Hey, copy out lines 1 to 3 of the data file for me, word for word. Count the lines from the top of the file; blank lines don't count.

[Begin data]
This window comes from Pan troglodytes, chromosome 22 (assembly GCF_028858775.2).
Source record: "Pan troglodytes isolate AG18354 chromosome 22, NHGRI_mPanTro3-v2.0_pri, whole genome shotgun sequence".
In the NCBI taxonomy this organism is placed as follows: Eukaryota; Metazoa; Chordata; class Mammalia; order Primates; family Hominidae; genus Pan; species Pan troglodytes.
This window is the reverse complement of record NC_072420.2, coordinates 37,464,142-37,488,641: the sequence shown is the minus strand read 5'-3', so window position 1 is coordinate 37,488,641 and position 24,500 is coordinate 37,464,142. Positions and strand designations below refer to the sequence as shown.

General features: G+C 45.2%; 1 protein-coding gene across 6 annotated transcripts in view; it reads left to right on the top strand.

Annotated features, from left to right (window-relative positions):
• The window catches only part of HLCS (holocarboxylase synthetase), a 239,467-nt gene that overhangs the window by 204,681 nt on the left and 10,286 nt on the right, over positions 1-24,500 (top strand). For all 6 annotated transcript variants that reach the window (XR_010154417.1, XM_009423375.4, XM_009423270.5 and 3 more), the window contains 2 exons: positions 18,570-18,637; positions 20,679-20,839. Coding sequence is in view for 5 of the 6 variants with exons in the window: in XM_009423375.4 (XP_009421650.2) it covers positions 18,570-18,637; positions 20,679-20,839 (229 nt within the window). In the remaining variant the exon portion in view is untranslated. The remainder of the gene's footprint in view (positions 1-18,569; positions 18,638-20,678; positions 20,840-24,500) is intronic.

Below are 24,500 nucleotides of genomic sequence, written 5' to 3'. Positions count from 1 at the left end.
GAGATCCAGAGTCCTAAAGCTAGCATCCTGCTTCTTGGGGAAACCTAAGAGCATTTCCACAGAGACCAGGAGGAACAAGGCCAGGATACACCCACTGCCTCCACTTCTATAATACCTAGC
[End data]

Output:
This window comes from Pan troglodytes, chromosome 22 (assembly GCF_028858775.2).
Source record: "Pan troglodytes isolate AG18354 chromosome 22, NHGRI_mPanTro3-v2.0_pri, whole genome shotgun sequence".
In the NCBI taxonomy this organism is placed as follows: Eukaryota; Metazoa; Chordata; class Mammalia; order Primates; family Hominidae; genus Pan; species Pan troglodytes.